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The Unreliable Guide To…Why Woke is Broke

By Nat Shepherd on April 29, 2021 in Satire

A nun with stolen Aboriginal children. Photo: Dumbartung Aboriginal Corporation

Unless you’ve been asleep, you will have heard the expression ‘woke’, meaning a perceived awareness of social issues and injustice, especially racism. Now, ‘woke’ seems worn out, reduced to a pseudonym/insult for trendy white liberalism and abused by corporate ‘woke-washing’ companies who tempt a younger demographic by cynically aligning with social justice issues. But if ‘woke’ is now fake, should we just go back to sleep and not worry about all that stuff? The Unreliable Guide is here with some tips on how to navigate a post-‘woke’ world.

Where did ‘Woke’ come from?
‘Woke’ was added to the Oxford English Dictionary in 2017, almost a decade after Erykah Badu’s 2008 release, Master Teacher, reminded the world, “we need to stay angry, and stay woke”. But Badu was drawing on a word that already had plenty of meaning. Way back in 1837, a speech by Elizabeth Jennings Sr urged her audience of black women to “awake, and slumber no more”. By 1962, African American novelist and short-story writer William Melvin Kelley was writing an article titled ‘If You’re Woke You Dig It’ for The New York Times Magazine, in which he discussed how white beatniks were appropriating African American slang in order to look cool. Today, many black, cultural critics call out self-congratulatory white ‘#wokeness’ as nothing more than a shallow pastiche of real action. They say the #woke-generation are involved in a competitive ‘awareness’ of inequality that does nothing about the issues they are so busy tweeting. As my mum would say, all mouth and no trousers.

Isn’t ‘Woke’ just political correctness gone mad?
African-American journalist Charles Pulliam-Moore mourns the co-opting of the term ‘woke’, highlighting how “a phrase that was meant to encourage critical thinking about social issues and injustices, has slowly morphed into something that occasionally comes across as a derogatory jab at the very idea of staying ‘woke’.” According to him, by 2016, if you claimed to be ‘woke’ you were either misguided or pathetically attempting to show how ‘sensitive’ you were. Whether that’s true or not, it’s now obvious that the right-wing media has fully co-opted ‘woke’ as a term of lefty abuse like ‘political correctness’. This is sneaky, because there is a big difference between being ‘PC’ and being ‘woke’, and lumping them together reduces both their power. PC focusses its attention on words and expressions, for example, knowing when to call someone ‘they’ instead of ‘she’ or ‘he’. Woke is different. Woke came from the idea that to survive as a person of colour you need to be alert. If you think you are woke because you tweet #blacklivesmatter: #change-the-date before you go and enjoy your Australia Day barbie, then you may be #woke, but you are certainly not ‘woke’.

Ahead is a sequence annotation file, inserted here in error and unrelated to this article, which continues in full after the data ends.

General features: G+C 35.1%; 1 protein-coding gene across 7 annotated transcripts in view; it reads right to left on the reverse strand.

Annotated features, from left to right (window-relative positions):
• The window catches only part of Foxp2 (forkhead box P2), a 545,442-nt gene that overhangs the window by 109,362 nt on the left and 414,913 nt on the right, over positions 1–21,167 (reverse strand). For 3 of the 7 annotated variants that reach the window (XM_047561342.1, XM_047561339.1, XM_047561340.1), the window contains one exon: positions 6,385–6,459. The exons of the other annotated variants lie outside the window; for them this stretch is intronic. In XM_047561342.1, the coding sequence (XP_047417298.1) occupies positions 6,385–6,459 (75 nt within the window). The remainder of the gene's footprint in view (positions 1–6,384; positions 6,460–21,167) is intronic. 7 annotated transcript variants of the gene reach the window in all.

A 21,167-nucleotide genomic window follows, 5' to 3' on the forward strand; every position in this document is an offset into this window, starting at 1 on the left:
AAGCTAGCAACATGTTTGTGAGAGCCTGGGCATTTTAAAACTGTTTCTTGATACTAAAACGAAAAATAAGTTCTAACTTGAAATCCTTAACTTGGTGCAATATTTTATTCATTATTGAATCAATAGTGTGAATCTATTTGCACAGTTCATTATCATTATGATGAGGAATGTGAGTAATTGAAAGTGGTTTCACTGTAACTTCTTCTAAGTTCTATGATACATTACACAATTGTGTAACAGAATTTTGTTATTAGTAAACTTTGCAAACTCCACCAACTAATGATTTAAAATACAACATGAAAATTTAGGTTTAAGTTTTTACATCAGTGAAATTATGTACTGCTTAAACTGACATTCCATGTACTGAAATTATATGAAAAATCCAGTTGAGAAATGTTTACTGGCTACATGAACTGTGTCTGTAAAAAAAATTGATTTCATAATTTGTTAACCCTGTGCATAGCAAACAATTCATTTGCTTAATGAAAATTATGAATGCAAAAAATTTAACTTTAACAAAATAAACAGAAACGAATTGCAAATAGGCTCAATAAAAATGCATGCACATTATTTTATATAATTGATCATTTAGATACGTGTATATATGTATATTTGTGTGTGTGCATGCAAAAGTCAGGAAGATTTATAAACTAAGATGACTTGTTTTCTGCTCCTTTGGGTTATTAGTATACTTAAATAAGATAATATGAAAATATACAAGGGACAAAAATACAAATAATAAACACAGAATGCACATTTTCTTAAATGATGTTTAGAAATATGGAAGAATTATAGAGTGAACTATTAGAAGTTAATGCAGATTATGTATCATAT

‘Woke’ as a fashion statement
So what went wrong for ‘woke’? Dr Brock, a professor of black digital studies at Georgia Institute of Technology, suggests, “The mainstream picked up on ‘woke’ right about the time when Black Twitter was done with it and twisted it to their own ends.” In other words, the power of being woke was deliberately diluted into a meaningless symbol of fashion. When marketing people start talking about the pros and cons of ‘woke capitalism’ you know that something has gone very wrong for a word that started life as a reminder to be on your guard in a racist, violent world.

Finally, if you feel like you have ‘woke’ fatigue and would much rather go back to sleep, remember that you are lucky you can sleep safely. While only 3 per cent of our population is made up of indigenous Australians, they make up 29 per cent of the prison population. Remember that, drink a strong cup of black coffee and get up.

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